The no contact method is by far the best approach one could have when dealing with a toxic or abusive person but it is nearly impossible to use in the workplace. Using the no contact method with a colleague will likely lead to you missing out on opportunities that could push your career forward and potentially even cost you your job. This doesn’t mean you have to just take the abuse on the chin, it means that you have to learn how to go no contact when you work together. 

To go no contact with a toxic or abusive colleague, victims of abuse should use the yellow rock method and document everything because it is going to prevent the colleague’s abuse from affecting the victim’s emotional stability and portray the victim in a positive light that allows them to keep their job. 

Working in a toxic or abusive environment is tough. You’re not going to be valued or respected, conflicts won’t be resolved with empathy and self-awareness, everyone seems unhappy, uninspired, and undetermined, and safely leaving these environments takes a lot of time and planning which is why the yellow rock method is such an effective technique for going no contact when you work together. 

How to Use the Yellow Rock Method to Go No Contact When You Work Together

First and foremost, it is really important to understand the difference between the gray rock method and the yellow rock method as confusing the two when trying to go no contact with someone you work with could cost you your livelihood. 

When someone refuses to have a significant conversation with the abuser in their life, it is called the gray rock method. This means that they’ll have extremely neutral emotions with the abuser, they won’t try to explain themselves, they won’t try to defend themselves, they won’t engage in any type of arguments or confrontations, they’ll just remain a boring gray rock.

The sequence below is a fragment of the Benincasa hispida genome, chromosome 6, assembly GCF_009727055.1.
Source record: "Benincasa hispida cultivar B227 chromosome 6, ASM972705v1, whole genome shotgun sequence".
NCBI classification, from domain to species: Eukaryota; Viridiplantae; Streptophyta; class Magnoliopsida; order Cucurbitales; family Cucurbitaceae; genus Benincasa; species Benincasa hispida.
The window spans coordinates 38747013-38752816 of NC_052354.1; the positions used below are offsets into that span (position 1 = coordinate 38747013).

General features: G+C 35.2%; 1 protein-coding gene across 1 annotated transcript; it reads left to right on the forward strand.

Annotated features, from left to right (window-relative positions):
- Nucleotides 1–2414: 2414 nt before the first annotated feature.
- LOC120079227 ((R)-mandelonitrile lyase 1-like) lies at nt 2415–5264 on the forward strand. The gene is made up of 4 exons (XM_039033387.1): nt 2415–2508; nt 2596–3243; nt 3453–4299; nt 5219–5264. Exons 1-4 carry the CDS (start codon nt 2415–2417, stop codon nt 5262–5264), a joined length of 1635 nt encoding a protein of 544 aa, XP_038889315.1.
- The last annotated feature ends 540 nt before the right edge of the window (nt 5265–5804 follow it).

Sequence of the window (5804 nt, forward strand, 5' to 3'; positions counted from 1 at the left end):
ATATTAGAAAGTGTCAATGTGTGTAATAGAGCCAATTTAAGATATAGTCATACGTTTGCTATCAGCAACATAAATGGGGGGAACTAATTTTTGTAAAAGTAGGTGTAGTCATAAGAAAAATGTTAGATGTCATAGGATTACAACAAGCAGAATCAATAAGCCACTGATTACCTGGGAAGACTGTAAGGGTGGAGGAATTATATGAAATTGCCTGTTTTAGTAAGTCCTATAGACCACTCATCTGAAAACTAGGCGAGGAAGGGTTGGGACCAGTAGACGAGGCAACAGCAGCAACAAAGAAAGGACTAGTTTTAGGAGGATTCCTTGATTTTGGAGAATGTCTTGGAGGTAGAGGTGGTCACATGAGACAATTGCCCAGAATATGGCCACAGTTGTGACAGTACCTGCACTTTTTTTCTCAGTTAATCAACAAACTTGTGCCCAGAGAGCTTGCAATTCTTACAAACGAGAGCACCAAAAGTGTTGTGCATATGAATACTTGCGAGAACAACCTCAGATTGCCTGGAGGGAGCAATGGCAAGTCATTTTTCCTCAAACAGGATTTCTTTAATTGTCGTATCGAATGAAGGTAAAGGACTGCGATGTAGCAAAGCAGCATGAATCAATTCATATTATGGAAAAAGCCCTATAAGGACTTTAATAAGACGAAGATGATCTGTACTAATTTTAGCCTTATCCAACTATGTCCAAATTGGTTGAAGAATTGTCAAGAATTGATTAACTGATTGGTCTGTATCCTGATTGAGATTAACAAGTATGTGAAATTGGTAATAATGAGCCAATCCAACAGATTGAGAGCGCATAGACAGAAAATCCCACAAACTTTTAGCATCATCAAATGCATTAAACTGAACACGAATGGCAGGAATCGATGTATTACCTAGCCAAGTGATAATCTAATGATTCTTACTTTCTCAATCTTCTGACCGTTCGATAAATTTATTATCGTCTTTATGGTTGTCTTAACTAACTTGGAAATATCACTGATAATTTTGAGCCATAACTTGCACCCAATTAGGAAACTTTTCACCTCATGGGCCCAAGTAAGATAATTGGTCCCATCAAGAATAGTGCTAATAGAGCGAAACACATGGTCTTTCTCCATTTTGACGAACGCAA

This is a fantastic technique to use against an abuser when there aren’t any significant consequences for coming off as cold, rigid, and slightly arrogant. The yellow rock method uses the same principles; however, the victim of abuse will communicate in a way that portrays them as friendly or cordial instead of cold, rigid, and arrogant. 

First Example of the Yellow Rock Method at Work

Imagine that you had an extremely toxic, and borderline abusive, colleague that you were forced to collaborate with for a project. 

You each are tasked with completing different parts of the project, the toxic colleague needs to come up with a new design for a kitchen that is going to be renovated and you need to come up with a new design for a living room that is going to be renovated as well. 

You’re doing two separate things but you’re also expected to collaborate to ensure that the designs match one another. Well, this toxic colleague refuses to communicate with you and therefore you can’t create a strategic plan that works for the both of you moving forward. 

If you were to use the gray rock method, the lack of communication wouldn’t bother you one single bit. You would just focus on making sure that your work is ready to be presented. The only problem is that you were expected to collaborate so failing to do so will not bode well for you. 

Instead, you are going to want to use the yellow rock method. To do this we suggest you send an extremely polite, informative, and timely email.

an example of a yellow rock response

Second Example of the Yellow Rock Method at Work

A very common form of abuse in toxic and abusive work environments is called triangulation. Triangulation is when an abuser makes a one-on-one situation into a two or more-on-one situation. 

Triangulation in the workplace creates a lot of paranoia, fear, cliques, gossip, flying monkeys, and anxiety while simultaneously giving the abuser power and control over everyone because nobody wants to be on the wrong side of triangulation.